An Ithaca College professor has been awarded a grant to buy 360-degree cameras for immersive learning purposes.
Sebastian Harenberg, assistant professor in the Department of Exercise and Sports Sciences, received $11,125 from President Shirley M. Collado’s Seed Grant Initiative, which she announced last November to fund interdisciplinary projects on campus. The initiative is a collaborative effort to use 360-degree cameras to provide students with an immersive experience. Using the grant money, Harenberg bought 11 Rylo 360-degree cameras, which arrived March 28. Harenberg’s proposal was one of 13 that received funding.
“We’ll be using it to video record experiences for the students, and they can relive it in 360-degree videos,” Harenberg said. “Imagine that you can sit in a classroom and with augmented reality through some glasses, you can actually relive certain experiences that will bring the context of what you are talking about in the classroom that much closer.”
In addition to using the cameras in the classroom, Harenberg said they will be used for different research projects. One of the groups that will conduct research with the 360-degree cameras is his sports psychology research team.
One of the areas Harenberg said he is interested in potentially researching with the 360-degree cameras is the decision-making process in sports, which he has researched in the past with other technology.
“[The cameras] gives us completely new opportunities to actually reevaluate a play,” Harenberg said. “What I would like to do with these is to create more authentic situations for players to test their cognitive perception skills to make quick decisions on the field, as well as train them potentially.”
When reviewing a sports play that is recorded on a traditional 2-D camera, the viewer can only see a limited section of the field. However, when a sports play is recorded on a 360-degree camera, the viewer can see most of the field. Harenberg said this allows the viewer to better assess what the player can see when they are making their decision.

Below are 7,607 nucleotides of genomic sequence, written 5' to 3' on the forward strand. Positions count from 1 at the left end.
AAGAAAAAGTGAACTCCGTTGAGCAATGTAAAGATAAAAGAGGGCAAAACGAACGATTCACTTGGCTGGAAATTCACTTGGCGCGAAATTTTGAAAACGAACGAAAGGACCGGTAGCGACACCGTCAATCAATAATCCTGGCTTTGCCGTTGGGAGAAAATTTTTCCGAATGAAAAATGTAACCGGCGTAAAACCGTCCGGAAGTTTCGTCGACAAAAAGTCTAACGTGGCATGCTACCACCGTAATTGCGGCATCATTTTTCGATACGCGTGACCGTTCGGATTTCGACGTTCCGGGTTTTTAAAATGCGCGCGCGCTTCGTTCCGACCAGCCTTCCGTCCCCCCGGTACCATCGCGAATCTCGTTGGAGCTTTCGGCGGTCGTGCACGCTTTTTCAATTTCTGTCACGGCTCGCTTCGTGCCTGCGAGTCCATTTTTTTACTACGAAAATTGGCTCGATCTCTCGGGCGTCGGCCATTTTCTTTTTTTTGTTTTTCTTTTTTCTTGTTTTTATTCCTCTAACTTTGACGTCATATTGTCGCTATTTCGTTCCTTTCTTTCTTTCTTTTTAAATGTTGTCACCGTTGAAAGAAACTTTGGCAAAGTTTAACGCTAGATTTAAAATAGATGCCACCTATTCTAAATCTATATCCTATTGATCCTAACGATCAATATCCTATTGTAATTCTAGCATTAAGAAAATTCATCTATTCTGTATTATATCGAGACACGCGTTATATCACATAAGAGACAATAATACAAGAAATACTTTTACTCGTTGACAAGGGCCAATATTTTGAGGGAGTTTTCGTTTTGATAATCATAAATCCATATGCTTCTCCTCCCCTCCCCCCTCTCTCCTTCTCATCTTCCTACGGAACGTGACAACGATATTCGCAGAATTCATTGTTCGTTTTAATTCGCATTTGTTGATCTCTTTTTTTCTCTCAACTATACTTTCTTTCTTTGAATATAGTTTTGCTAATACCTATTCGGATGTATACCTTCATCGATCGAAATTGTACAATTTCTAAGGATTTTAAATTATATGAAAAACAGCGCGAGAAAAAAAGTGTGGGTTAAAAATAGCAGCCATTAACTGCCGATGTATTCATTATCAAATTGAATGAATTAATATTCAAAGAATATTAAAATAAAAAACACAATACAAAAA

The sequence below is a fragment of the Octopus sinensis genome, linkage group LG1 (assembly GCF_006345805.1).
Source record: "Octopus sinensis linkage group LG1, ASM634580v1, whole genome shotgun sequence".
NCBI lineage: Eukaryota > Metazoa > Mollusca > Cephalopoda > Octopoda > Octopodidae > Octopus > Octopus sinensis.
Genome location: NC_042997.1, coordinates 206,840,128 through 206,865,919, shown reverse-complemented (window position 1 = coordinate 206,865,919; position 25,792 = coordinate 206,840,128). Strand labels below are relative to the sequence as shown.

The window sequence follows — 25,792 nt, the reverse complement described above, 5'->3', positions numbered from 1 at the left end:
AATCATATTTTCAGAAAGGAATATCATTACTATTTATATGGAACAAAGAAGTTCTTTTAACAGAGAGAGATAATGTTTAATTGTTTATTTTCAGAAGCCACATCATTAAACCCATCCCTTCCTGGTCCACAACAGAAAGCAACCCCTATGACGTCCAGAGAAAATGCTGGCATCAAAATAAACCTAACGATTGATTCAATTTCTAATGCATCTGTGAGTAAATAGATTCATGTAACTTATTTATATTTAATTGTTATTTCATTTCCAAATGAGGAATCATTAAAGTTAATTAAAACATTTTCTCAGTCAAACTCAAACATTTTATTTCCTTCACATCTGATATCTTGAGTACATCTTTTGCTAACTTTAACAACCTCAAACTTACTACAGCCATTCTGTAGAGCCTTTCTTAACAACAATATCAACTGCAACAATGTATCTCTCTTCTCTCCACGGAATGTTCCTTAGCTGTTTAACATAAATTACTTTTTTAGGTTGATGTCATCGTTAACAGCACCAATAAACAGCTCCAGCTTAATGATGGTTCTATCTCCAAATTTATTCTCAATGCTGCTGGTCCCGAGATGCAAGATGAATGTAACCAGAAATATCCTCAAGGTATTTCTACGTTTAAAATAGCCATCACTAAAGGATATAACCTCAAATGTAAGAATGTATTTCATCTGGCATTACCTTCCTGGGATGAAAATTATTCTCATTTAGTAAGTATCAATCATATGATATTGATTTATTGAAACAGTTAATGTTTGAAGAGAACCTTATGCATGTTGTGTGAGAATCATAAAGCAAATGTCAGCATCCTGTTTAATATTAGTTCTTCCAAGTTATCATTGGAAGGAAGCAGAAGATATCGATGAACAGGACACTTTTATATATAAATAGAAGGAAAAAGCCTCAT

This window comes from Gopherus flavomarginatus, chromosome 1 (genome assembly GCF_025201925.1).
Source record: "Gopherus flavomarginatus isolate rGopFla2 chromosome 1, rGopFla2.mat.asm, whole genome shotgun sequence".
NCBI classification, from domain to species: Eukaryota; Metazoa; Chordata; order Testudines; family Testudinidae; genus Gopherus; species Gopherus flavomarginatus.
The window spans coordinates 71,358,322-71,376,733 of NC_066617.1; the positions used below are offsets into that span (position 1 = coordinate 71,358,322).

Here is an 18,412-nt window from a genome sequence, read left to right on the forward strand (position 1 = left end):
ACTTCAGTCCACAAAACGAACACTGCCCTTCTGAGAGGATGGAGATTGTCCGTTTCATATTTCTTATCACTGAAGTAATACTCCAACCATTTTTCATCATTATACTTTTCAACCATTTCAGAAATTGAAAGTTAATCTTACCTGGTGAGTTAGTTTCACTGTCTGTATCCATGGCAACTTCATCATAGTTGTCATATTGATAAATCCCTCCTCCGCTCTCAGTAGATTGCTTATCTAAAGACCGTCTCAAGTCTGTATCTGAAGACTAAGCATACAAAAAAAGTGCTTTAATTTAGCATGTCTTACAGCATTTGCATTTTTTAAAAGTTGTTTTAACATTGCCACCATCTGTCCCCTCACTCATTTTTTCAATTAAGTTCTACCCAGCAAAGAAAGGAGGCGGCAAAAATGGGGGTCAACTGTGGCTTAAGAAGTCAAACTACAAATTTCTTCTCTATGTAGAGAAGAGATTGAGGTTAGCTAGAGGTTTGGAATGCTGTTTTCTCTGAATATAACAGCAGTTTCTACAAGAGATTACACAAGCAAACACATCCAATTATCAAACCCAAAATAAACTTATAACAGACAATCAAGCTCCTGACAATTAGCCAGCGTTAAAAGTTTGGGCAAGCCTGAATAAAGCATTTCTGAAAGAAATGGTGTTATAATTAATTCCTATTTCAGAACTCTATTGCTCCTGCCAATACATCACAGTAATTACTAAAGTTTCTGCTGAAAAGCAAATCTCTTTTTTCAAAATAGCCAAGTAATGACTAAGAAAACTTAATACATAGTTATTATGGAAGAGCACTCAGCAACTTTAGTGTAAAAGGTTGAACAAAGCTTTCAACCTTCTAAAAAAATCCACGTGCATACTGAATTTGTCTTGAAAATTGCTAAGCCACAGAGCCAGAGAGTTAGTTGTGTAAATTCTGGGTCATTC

Senior Margaret Nieto is one of the students on the team working with Harenberg to conduct this research. Nieto said they are currently in the early stages of the research.
“We are all extremely excited to be awarded such a generous grant,” she said. “The grant also gives us, as researchers, the chance to work with the athletes and allows those athletes to be a part of a cutting-edge training program.”
Harenberg said that students interested in using the cameras should reach out to him. When they come in, they will be used for several research projects, including Harenberg’s research of the decision-making process in sports. Harenberg said the cameras will eventually be available through Information Technology at the college, where students and faculty will be able to borrow them for learning purposes. There is currently no timeline for that to take place.
For this initiative, Harenberg collaborated with Bryan Roberts, associate dean of the Roy H. Park School of Communications; Justine Vosloo, associate professor of Exercise and Sports science; Mark Fink, director of Teaching and Learning with Technology; Jessica Ross, lecturer in the Department of Psychology; Colleen Countryman, assistant professor in the Department of Physics and Astronomy; and Rumit Singh Kakar, assistant professor in the Department of Physical Therapy. Because they are in the early stages of collaboration, Harenberg said, they are still in the process of planning how the cameras would be used in each department.
Roberts said that he is interested in the content creation aspect of the 360-degree cameras and that he wants to use them to explore virtual reality.
“No other communication school is doing something like this, and that’s the advantage of the Park School,” he said. “We have a great Park School and a great HSHP School that really like each other and collaborate on super cool stuff like this.”
Roberts said that students have not become too involved with the cameras yet. However, he anticipates that students will become very involved in creating content with the cameras.
“There is such an opportunity here for students to research with us and create the content with us,” he said. “It’s really a student-centered project; it’s just the best of what Ithaca can do.”
Several other professors involved in the collaboration declined to comment because they said they were too early in the planning process to discuss the projects they were working on.